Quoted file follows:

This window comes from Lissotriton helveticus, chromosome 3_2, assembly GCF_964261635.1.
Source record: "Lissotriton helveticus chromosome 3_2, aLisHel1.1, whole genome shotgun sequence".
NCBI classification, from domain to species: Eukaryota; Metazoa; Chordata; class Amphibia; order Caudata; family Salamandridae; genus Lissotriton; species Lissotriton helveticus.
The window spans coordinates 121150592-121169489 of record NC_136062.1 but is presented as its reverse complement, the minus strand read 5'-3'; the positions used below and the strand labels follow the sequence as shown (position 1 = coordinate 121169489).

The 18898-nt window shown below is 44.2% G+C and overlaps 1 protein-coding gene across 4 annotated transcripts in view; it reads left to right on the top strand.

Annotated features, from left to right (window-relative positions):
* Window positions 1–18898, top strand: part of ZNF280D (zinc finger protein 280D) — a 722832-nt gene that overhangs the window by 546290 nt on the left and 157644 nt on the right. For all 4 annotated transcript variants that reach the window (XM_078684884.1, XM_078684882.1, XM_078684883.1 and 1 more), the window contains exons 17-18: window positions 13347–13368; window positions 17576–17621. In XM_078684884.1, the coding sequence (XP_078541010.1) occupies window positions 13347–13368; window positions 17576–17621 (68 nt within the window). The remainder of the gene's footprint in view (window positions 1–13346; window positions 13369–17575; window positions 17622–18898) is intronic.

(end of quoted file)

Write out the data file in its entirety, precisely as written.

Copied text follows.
This window comes from Lissotriton helveticus, chromosome 3_2, assembly GCF_964261635.1.
Source record: "Lissotriton helveticus chromosome 3_2, aLisHel1.1, whole genome shotgun sequence".
NCBI classification, from domain to species: Eukaryota; Metazoa; Chordata; class Amphibia; order Caudata; family Salamandridae; genus Lissotriton; species Lissotriton helveticus.
The window spans coordinates 121150592-121169489 of record NC_136062.1 but is presented as its reverse complement, the minus strand read 5'-3'; the positions used below and the strand labels follow the sequence as shown (position 1 = coordinate 121169489).

The 18898-nt window shown below is 44.2% G+C and overlaps 1 protein-coding gene across 4 annotated transcripts in view; it reads left to right on the top strand.

Annotated features, from left to right (window-relative positions):
* Window positions 1–18898, top strand: part of ZNF280D (zinc finger protein 280D) — a 722832-nt gene that overhangs the window by 546290 nt on the left and 157644 nt on the right. For all 4 annotated transcript variants that reach the window (XM_078684884.1, XM_078684882.1, XM_078684883.1 and 1 more), the window contains exons 17-18: window positions 13347–13368; window positions 17576–17621. In XM_078684884.1, the coding sequence (XP_078541010.1) occupies window positions 13347–13368; window positions 17576–17621 (68 nt within the window). The remainder of the gene's footprint in view (window positions 1–13346; window positions 13369–17575; window positions 17622–18898) is intronic.